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Alleviating dry season forage shortages by improved crop protection in the Central Kenyan Highlands

  • B. A. Lukuyu (a1) (a2) (a3), A. J. Murdoch (a1), J. G. M. Njuguna (a2), D. Romney (a3), E. Owen (a1), J. Maina (a4), D. M. Mwangi (a5), F. Musembi (a2), G. N. Mbure (a2), S. N. Njihia (a2), A. McLeod (a6), P. T. Dorward (a1), A.N. Jama (a1) and F. Mould (a1)...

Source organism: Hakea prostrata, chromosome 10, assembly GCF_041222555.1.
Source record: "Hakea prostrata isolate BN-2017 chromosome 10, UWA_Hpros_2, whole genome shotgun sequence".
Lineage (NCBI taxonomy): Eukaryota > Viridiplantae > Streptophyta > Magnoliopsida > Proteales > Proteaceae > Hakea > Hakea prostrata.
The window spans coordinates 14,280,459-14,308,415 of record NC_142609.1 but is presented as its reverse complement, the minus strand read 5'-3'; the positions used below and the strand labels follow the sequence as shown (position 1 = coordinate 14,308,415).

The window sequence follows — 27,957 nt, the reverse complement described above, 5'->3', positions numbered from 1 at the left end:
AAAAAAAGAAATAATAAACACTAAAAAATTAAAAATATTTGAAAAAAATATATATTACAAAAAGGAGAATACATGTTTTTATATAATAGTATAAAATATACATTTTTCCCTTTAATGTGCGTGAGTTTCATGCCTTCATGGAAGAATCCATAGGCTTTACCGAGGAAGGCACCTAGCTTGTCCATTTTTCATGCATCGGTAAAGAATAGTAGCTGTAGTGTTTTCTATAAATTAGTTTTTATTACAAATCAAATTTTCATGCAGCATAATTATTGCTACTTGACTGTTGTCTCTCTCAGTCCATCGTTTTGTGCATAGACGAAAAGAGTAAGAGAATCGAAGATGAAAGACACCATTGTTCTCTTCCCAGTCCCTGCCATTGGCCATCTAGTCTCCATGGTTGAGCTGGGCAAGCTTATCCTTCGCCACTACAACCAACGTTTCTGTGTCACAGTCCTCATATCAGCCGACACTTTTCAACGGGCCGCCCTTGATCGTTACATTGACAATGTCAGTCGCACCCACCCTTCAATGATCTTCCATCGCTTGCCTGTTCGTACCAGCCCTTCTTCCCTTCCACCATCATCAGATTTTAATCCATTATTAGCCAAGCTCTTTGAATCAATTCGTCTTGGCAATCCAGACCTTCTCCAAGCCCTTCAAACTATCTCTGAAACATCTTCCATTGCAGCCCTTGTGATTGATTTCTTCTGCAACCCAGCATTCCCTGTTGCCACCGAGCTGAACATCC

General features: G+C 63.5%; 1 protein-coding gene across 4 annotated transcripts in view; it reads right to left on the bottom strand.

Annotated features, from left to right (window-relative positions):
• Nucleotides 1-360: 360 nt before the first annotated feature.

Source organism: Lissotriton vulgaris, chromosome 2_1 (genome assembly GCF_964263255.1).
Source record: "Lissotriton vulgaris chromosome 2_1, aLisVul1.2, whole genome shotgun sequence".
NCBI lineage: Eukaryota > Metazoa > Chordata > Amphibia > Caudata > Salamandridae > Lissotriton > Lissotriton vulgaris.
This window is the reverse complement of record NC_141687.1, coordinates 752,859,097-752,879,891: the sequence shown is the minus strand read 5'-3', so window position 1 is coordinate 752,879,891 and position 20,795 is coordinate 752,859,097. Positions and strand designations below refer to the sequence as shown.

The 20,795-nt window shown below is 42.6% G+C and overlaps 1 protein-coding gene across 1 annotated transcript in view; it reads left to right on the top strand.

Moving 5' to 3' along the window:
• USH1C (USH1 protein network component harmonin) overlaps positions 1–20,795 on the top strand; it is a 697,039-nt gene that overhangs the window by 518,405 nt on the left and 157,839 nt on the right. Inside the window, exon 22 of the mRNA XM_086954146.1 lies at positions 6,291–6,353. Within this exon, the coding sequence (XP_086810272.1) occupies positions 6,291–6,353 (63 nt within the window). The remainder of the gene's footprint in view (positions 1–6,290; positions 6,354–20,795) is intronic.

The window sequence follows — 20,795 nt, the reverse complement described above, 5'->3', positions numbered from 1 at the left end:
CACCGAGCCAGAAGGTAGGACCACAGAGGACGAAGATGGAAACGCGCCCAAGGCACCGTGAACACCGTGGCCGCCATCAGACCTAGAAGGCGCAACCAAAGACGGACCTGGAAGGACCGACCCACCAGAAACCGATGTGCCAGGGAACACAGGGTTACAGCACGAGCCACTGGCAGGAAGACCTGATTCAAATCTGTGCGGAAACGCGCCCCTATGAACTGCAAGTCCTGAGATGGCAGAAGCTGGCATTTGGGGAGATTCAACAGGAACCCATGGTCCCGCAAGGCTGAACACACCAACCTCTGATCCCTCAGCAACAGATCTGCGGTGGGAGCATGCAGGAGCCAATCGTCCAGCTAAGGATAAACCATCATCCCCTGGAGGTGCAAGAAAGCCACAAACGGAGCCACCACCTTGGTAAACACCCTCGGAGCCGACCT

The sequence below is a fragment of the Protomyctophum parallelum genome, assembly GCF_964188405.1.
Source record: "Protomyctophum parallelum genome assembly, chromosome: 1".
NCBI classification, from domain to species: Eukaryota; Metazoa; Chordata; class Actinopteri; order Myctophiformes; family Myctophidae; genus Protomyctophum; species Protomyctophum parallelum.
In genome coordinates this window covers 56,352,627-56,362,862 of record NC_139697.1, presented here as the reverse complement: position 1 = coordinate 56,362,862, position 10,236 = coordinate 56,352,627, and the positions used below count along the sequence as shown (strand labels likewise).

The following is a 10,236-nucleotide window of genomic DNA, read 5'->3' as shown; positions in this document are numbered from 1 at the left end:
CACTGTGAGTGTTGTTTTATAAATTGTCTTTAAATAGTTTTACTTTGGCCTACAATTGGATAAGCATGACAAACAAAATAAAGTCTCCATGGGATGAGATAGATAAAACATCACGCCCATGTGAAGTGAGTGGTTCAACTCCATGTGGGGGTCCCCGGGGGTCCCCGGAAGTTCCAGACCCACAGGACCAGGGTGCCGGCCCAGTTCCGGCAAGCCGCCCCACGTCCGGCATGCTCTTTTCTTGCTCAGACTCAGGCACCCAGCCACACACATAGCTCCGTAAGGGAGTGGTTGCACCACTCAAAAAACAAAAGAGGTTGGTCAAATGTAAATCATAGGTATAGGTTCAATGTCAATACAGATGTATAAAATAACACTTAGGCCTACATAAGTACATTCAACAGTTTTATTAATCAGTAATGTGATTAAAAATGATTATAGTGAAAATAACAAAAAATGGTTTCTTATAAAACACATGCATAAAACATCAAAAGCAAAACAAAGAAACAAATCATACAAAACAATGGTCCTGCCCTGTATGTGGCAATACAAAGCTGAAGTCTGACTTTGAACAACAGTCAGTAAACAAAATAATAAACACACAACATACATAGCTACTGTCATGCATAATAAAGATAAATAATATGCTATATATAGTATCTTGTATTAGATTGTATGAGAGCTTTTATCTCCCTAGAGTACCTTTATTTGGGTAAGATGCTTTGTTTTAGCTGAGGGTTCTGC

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In the Central Kenyan Highlands, dairy cattle ownership is a crucial element in poverty alleviation. For example, in Kiambu district just north of Nairobi, out of the population of 744010, 48% of 189709 households stall feed dairy cattle. Farm sizes average 1.1 to 2.0 ha per household. Producing sufficient forage for dairy cattle is difficult and low dry matter intake constrains dairy production and there is a positive correlation between stover intake and milk yield.. Napier grass comprised 40% of the total dry matter fed to cattle and maize forage 24% according to the project’s Rapid Rural Appraisal, maize thinnings and stover being routinely fed to livestock. In another survey, dry maize stover accounted for nearly 65% of dry matter intake of dairy cattle during October.

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